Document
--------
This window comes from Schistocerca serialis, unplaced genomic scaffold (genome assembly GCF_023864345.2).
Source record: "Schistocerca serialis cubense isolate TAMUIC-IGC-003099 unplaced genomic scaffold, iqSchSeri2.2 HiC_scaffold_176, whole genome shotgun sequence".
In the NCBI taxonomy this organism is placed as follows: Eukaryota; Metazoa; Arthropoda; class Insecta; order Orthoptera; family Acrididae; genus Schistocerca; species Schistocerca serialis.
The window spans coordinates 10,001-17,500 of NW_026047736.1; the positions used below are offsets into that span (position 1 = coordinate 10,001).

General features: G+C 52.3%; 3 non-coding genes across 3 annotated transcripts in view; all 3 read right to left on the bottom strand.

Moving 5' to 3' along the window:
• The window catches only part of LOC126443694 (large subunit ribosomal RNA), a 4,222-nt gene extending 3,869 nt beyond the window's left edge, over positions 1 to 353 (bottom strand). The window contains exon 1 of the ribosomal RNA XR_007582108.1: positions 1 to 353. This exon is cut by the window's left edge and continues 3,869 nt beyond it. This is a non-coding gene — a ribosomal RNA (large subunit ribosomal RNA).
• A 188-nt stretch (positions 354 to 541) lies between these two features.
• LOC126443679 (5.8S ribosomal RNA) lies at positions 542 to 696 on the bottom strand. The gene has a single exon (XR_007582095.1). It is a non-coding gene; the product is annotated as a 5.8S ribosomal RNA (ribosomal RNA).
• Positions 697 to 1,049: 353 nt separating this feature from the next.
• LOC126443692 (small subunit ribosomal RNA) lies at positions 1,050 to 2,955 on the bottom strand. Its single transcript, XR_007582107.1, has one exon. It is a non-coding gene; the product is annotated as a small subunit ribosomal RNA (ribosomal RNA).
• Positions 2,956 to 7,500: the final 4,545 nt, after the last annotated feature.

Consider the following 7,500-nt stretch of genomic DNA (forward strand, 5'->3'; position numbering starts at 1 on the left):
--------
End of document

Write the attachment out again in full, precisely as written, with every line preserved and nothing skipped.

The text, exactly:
This window comes from Schistocerca serialis, unplaced genomic scaffold (genome assembly GCF_023864345.2).
Source record: "Schistocerca serialis cubense isolate TAMUIC-IGC-003099 unplaced genomic scaffold, iqSchSeri2.2 HiC_scaffold_176, whole genome shotgun sequence".
In the NCBI taxonomy this organism is placed as follows: Eukaryota; Metazoa; Arthropoda; class Insecta; order Orthoptera; family Acrididae; genus Schistocerca; species Schistocerca serialis.
The window spans coordinates 10,001-17,500 of NW_026047736.1; the positions used below are offsets into that span (position 1 = coordinate 10,001).

General features: G+C 52.3%; 3 non-coding genes across 3 annotated transcripts in view; all 3 read right to left on the bottom strand.

Moving 5' to 3' along the window:
• The window catches only part of LOC126443694 (large subunit ribosomal RNA), a 4,222-nt gene extending 3,869 nt beyond the window's left edge, over positions 1 to 353 (bottom strand). The window contains exon 1 of the ribosomal RNA XR_007582108.1: positions 1 to 353. This exon is cut by the window's left edge and continues 3,869 nt beyond it. This is a non-coding gene — a ribosomal RNA (large subunit ribosomal RNA).
• A 188-nt stretch (positions 354 to 541) lies between these two features.
• LOC126443679 (5.8S ribosomal RNA) lies at positions 542 to 696 on the bottom strand. The gene has a single exon (XR_007582095.1). It is a non-coding gene; the product is annotated as a 5.8S ribosomal RNA (ribosomal RNA).
• Positions 697 to 1,049: 353 nt separating this feature from the next.
• LOC126443692 (small subunit ribosomal RNA) lies at positions 1,050 to 2,955 on the bottom strand. Its single transcript, XR_007582107.1, has one exon. It is a non-coding gene; the product is annotated as a small subunit ribosomal RNA (ribosomal RNA).
• Positions 2,956 to 7,500: the final 4,545 nt, after the last annotated feature.

Consider the following 7,500-nt stretch of genomic DNA (forward strand, 5'->3'; position numbering starts at 1 on the left):